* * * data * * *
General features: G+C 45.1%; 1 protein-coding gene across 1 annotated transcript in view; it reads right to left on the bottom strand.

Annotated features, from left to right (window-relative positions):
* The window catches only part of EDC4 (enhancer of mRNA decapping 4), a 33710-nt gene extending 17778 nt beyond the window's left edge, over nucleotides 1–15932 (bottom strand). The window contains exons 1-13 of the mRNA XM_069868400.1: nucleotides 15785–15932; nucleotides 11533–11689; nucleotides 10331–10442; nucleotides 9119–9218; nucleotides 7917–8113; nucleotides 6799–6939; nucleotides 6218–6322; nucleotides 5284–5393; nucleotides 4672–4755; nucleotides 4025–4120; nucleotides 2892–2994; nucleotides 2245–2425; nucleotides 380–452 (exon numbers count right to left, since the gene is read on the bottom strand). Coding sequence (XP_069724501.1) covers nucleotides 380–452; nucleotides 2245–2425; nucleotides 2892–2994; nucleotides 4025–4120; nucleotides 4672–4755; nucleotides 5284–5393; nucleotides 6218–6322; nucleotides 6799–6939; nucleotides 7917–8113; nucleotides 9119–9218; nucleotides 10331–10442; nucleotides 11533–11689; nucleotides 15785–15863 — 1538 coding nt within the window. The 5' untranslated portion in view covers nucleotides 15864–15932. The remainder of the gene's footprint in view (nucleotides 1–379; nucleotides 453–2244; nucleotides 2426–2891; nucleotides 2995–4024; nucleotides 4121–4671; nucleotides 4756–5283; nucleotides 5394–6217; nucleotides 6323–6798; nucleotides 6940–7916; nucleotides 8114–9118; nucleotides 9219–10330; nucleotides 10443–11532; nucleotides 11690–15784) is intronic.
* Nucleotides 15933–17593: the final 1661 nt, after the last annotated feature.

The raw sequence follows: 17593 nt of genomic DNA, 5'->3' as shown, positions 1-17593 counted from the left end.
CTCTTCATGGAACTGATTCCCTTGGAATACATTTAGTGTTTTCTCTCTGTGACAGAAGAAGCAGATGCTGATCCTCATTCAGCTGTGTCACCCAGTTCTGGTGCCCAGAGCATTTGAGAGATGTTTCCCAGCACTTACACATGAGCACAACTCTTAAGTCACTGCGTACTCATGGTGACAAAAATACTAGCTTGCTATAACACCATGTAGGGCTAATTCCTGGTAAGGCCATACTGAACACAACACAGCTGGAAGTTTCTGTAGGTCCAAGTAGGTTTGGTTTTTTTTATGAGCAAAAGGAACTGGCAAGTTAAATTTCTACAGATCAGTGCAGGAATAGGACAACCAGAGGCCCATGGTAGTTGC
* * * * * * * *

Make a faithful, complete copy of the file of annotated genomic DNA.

General features: G+C 45.1%; 1 protein-coding gene across 1 annotated transcript in view; it reads right to left on the bottom strand.

Annotated features, from left to right (window-relative positions):
* The window catches only part of EDC4 (enhancer of mRNA decapping 4), a 33710-nt gene extending 17778 nt beyond the window's left edge, over nucleotides 1–15932 (bottom strand). The window contains exons 1-13 of the mRNA XM_069868400.1: nucleotides 15785–15932; nucleotides 11533–11689; nucleotides 10331–10442; nucleotides 9119–9218; nucleotides 7917–8113; nucleotides 6799–6939; nucleotides 6218–6322; nucleotides 5284–5393; nucleotides 4672–4755; nucleotides 4025–4120; nucleotides 2892–2994; nucleotides 2245–2425; nucleotides 380–452 (exon numbers count right to left, since the gene is read on the bottom strand). Coding sequence (XP_069724501.1) covers nucleotides 380–452; nucleotides 2245–2425; nucleotides 2892–2994; nucleotides 4025–4120; nucleotides 4672–4755; nucleotides 5284–5393; nucleotides 6218–6322; nucleotides 6799–6939; nucleotides 7917–8113; nucleotides 9119–9218; nucleotides 10331–10442; nucleotides 11533–11689; nucleotides 15785–15863 — 1538 coding nt within the window. The 5' untranslated portion in view covers nucleotides 15864–15932. The remainder of the gene's footprint in view (nucleotides 1–379; nucleotides 453–2244; nucleotides 2426–2891; nucleotides 2995–4024; nucleotides 4121–4671; nucleotides 4756–5283; nucleotides 5394–6217; nucleotides 6323–6798; nucleotides 6940–7916; nucleotides 8114–9118; nucleotides 9219–10330; nucleotides 10443–11532; nucleotides 11690–15784) is intronic.
* Nucleotides 15933–17593: the final 1661 nt, after the last annotated feature.

The raw sequence follows: 17593 nt of genomic DNA, 5'->3' as shown, positions 1-17593 counted from the left end.
CTCTTCATGGAACTGATTCCCTTGGAATACATTTAGTGTTTTCTCTCTGTGACAGAAGAAGCAGATGCTGATCCTCATTCAGCTGTGTCACCCAGTTCTGGTGCCCAGAGCATTTGAGAGATGTTTCCCAGCACTTACACATGAGCACAACTCTTAAGTCACTGCGTACTCATGGTGACAAAAATACTAGCTTGCTATAACACCATGTAGGGCTAATTCCTGGTAAGGCCATACTGAACACAACACAGCTGGAAGTTTCTGTAGGTCCAAGTAGGTTTGGTTTTTTTTATGAGCAAAAGGAACTGGCAAGTTAAATTTCTACAGATCAGTGCAGGAATAGGACAACCAGAGGCCCATGGTAGTTGC